, Pakistan, Jan 5 – Pakistan went on high alert Wednesday for the funeral of Punjab provincial governor Salman Taseer, victim of the country\’s most high-profile assassination in three years.
The 66-year-old, one of the country\’s strongest moderate voices raised against radical Islam and the advancing menace of the Taliban and Al-Qaeda, was shot dead by a member of his own security detail outside an Islamabad cafe.
Shrouded in a white sheet, his body was brought to Governor\’s House at the Punjab seat of government in Lahore, where family and friends paid their respects ahead of a state funeral ordered by Prime Minister Yousuf Raza Gilani.
The city shut down and authorities put a ring of steel around key venues to guard against possible unrest after dozens of supporters of the main ruling Pakistan People\’s Party took to the streets on Tuesday to protest against the killing.
Related article: Salman Taseer, a moderate voice
"Security is on high alert in Lahore and in the entire Punjab," Lahore commissioner Khusro Pervez told reporters.
Gilani, who is facing a fight for political survival, has appealed for calm, with memories fresh of widespread riots after the December 2007 assassination of former PPP prime minister Benazir Bhutto.
Investigations are focused on whether the bearded police commando, who confessed to killing Taseer because of calls to reform blasphemy laws, acted alone or as part of a wider conspiracy.
According to the preliminary autopsy report, Taseer\’s body had 29 bullet wounds front and back, puncturing his vital organs.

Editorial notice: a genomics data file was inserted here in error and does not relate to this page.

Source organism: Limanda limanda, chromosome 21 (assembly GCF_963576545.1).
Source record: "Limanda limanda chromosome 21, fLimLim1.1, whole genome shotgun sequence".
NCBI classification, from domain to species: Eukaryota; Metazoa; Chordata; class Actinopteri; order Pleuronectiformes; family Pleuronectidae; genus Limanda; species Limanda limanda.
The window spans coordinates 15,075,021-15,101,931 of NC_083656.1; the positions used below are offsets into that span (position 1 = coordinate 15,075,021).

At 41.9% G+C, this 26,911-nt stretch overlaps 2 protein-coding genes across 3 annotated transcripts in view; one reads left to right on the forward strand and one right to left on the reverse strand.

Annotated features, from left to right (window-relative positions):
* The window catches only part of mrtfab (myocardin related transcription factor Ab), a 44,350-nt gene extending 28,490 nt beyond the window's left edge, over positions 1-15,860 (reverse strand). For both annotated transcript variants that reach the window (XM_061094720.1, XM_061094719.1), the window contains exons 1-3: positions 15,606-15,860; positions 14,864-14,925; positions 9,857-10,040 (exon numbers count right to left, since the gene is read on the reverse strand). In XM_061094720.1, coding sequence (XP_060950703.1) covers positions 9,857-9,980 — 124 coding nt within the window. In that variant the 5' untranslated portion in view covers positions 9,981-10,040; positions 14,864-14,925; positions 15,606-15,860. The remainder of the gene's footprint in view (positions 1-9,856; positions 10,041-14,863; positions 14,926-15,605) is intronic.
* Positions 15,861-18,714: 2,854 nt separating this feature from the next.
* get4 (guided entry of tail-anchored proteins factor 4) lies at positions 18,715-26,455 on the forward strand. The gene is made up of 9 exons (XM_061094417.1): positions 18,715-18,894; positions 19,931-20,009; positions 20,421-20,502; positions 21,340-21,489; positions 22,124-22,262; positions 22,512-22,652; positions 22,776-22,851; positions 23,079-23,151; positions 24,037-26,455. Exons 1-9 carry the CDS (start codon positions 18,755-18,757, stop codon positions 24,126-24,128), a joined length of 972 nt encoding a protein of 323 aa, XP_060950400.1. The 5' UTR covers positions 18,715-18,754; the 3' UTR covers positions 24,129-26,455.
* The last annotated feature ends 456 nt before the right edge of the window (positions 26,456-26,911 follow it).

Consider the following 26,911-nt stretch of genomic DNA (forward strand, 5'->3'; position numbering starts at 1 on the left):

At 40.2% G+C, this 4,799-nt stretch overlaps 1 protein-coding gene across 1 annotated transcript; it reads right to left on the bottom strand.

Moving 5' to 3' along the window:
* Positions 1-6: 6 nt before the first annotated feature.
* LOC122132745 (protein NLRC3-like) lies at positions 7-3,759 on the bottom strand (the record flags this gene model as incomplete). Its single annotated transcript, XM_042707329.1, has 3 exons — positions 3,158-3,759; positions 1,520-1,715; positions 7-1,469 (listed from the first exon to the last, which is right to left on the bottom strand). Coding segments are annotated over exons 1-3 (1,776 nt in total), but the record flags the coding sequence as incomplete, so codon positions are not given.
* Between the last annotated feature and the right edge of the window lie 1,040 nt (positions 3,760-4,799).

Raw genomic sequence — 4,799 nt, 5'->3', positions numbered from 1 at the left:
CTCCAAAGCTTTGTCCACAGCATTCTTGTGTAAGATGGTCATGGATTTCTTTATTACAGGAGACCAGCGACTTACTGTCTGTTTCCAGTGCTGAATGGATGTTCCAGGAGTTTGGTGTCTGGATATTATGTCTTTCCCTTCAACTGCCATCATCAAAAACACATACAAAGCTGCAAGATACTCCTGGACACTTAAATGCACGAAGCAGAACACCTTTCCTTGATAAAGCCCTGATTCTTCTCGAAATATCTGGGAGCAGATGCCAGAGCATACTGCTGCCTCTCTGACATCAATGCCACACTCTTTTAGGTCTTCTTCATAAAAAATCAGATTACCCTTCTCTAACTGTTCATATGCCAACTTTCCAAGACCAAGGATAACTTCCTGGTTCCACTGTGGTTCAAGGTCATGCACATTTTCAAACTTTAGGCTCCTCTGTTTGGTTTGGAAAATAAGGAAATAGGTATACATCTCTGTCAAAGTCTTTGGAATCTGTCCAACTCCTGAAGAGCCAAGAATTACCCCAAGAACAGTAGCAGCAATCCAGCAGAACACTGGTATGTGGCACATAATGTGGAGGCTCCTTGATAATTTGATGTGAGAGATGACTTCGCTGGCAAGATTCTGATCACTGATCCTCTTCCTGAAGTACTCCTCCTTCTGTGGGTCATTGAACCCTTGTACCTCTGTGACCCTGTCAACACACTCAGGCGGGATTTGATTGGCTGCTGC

"We will investigate whether it was an individual act or there is some organisation behind it," Interior Minister Rehman Malik told reporters.
He named the assassin as Malik Mumtaz Hussain Qadri, a government-trained commando assigned to the governor on at least five or six previous occasions. Related article: Death in Pakistan: politicians under attack
"We want to know who put his name on the duty list. We know he visited the police supervisor to get his name on the list," Malik told reporters.
The supervisor and his deputy are among more than 10 people taken into custody for interrogation, officials said.
Taseer used Twitter and public appearances to speak out boldly against the blasphemy law, vowing not to back down despite pressure from his ruling Pakistan People\’s Party and threats to his life from fanatics.
He visited a Christian mother-of-five sentenced to death for insulting the Prophet Mohammed, declaring that he was confident she was innocent.
"I was under huge pressure sure 2 cow down b4 rightest pressure on blasphemy. Refused. Even if Im the last man standing," was one tweet.
"Tomorrow mullahs r demonstrating against me after Juma (Friday prayers). Thousands of beards screaming 4 my head. What a great feeling!" was another.
The United States, which is in a sometimes troubled security alliance with Pakistan in its fight against Islamist insurgents in Afghanistan, said that his killing was a "great loss".
Analysts said the assassination by a police commando underscored how deeply religious extremism had penetrated society, just days after businesses closed across Pakistan to protest against any softening of the blasphemy law.
"Religious extremism has penetrated so deep into society that it has gone into the state system," said political and security analyst Hasan Askari.
Fears are also rising for the safety of PPP lawmaker and former information minister Sherry Rehman, who has proposed a private member\’s bill in parliament seeking to soften the blasphemy law.
Violence flared on December 31 during a mass protest strike that shut businesses across Pakistan over any bid to end the death penalty for blasphemy.
Government will be paralysed for three days of national mourning, compounding the crisis facing the PPP-led administration since it lost its majority with the departure of coalition partner the Muttahida Qaumi Movement.
Opposition leader Nawaz Sharif has given the prime minister 72 hours after the mourning period to agree to a series of reforms.
Analysts say Gilani will be reluctant to alienate Sharif, worried that his Pakistan Muslim League-N party could call for a vote of no-confidence in the government and so force early elections.